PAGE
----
A reminder that it is illegal to text and drive.
Distractions now join alcohol and speeding as leading factors in fatal and serious injury crashes. According to the National Safety Council, 28% of motor vehicle crashes involve the use of cell phones, resulting in approximately 1.6 million crashes annually. During business hours or not, crashes can affect your business, resulting in missed work and unnecessary employer costs, including:
- Insurance and Liability Premiums
- Workers’ Compensation/Medical and Disability Contributions
- Vehicle or Property Damage
- Crash-Related Legal Expenses
- Lost Productivity
Three steps to help protect employees from distracted driving:
Create a Policy
Develop a formal, written policy stating the company's position on mobile device use and other distractions while driving. Download a free policy kit provided by the National Safety Council.
Communicate the Importance
Effecting policies are communicated often and in various forms. Send regular messaging to employees via emails, newsletters, social media and training sessions to reinforce the policy.
Lead by Example
Company leadership must promote the desired safe driving behavior in order to create a company culture where cell phone use while driving is unacceptable. Inform employees of the importance of while they are on the road, no phone call or email is more important than their safety.
Implement a Cell Phone Ban
Businesses without policies prohibiting cell phone use while driving are exposing their employees and themselves to increased crash risk and liability. The National Safety Council recommends policies prohibiting both hands-free and handheld devices for all employees.
A corporate cell phone band might ask employees to: turn off wireless phones or other mobile devices before starting the car. Recommend installing a communication restriction application in which informs contacts who call that calls will be returned when the driver is no longer driving. In the case of an emergency, pull over to a safe location and put the vehicle in park to answer a call.
Promote distraction-free driving as a way to ensure a safer workplace and protect employees from preventable injury. ACNSC recommends the following resources to help create a safer driving culture:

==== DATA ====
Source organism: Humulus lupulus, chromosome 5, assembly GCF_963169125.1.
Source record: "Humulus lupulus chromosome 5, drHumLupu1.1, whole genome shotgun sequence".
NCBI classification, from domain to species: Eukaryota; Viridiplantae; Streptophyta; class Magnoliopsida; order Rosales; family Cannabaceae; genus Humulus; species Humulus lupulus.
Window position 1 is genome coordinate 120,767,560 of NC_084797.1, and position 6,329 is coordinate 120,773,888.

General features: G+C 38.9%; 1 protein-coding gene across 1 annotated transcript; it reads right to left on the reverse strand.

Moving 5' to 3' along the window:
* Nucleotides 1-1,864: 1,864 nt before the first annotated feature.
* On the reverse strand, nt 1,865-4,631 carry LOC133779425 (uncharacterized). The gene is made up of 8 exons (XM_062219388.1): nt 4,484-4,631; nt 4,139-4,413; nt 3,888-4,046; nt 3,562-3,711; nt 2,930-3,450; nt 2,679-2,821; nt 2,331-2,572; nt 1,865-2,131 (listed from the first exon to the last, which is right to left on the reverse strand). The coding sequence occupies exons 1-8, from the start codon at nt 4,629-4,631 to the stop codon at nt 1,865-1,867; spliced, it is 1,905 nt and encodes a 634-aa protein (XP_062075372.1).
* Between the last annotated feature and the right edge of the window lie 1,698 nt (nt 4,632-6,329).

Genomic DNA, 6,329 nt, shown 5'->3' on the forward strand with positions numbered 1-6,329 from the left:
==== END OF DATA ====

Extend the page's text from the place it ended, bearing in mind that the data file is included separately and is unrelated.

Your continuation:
- A distracted driving presentation is a great way to get started on raising awareness of the dangers of this deadly habit. To schedule a presentation, please contact us.
- Enroll your employees in our Defensive Driving course to learn the important strategies included in promoting safer driving on the road. Please visit https://www.acnsc.org/
There are many things you can do to avoid a preventable collision.
Enroll in NSC’s 4-hour Defensive Driving course to learn how to become a defensive driver.
Practice the rules of the road always.
Control your speed. It is not worth the rush. Leave 10 minutes earlier.
Keep a safe distance between you and the car(s) in front of you.
Like us on Facebook and follow us on Twitter for updates on DDAffectedMeAZ.
Tips for Preventing Distracted Driving – AAA Exchange
Technology Can Reduce Cell Phone Distracted Driving – NSC
How Employers Can Improve Their Distracted Driving Prevention Strategies – Truce Software
Prevention as a Cure – Kids Can Prevent Distracted Driving, Too – EndDD.org
Distracted Driving: It’s Not Just Your Cellphone – The Hartford
KTAR Interview-Rick Murray:
KTAR Commentary-Jim Sharpe:
ABC15 Interview-Operation Safe Roads:
I miss me very much. - Randy Moe
Randy was visiting his family in North Dakota for a member's birthday celebration.
Then, in the matter of minutes, a Distracted Driver struck him at 50 mph.
Distracted Driving Affected Randy, his family, and the community. Read Randy's story.
Hold the wheel, not your phone.
Join Us in Making the Change
Together, we can change the way we think and act while behind the wheel to promote defensive driving on the road to help save lives.